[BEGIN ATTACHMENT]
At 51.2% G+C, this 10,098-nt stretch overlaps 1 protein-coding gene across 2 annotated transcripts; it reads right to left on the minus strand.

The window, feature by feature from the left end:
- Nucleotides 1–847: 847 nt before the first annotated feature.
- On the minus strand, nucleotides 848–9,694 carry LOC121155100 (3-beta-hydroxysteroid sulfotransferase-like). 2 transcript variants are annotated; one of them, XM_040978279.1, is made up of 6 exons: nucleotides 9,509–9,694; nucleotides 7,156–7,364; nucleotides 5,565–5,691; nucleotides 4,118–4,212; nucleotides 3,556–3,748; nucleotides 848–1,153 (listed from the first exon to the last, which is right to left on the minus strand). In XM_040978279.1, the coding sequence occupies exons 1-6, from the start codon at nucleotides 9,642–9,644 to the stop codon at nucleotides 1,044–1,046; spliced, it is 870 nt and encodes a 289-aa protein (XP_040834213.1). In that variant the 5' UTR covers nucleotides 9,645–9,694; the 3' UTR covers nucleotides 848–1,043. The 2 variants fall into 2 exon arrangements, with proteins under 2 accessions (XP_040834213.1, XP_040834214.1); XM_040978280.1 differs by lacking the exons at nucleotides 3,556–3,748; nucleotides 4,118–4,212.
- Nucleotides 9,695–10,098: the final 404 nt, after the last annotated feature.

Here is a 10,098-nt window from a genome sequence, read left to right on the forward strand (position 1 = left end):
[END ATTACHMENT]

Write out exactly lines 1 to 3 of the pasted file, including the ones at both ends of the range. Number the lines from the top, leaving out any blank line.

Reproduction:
At 51.2% G+C, this 10,098-nt stretch overlaps 1 protein-coding gene across 2 annotated transcripts; it reads right to left on the minus strand.

The window, feature by feature from the left end:
- Nucleotides 1–847: 847 nt before the first annotated feature.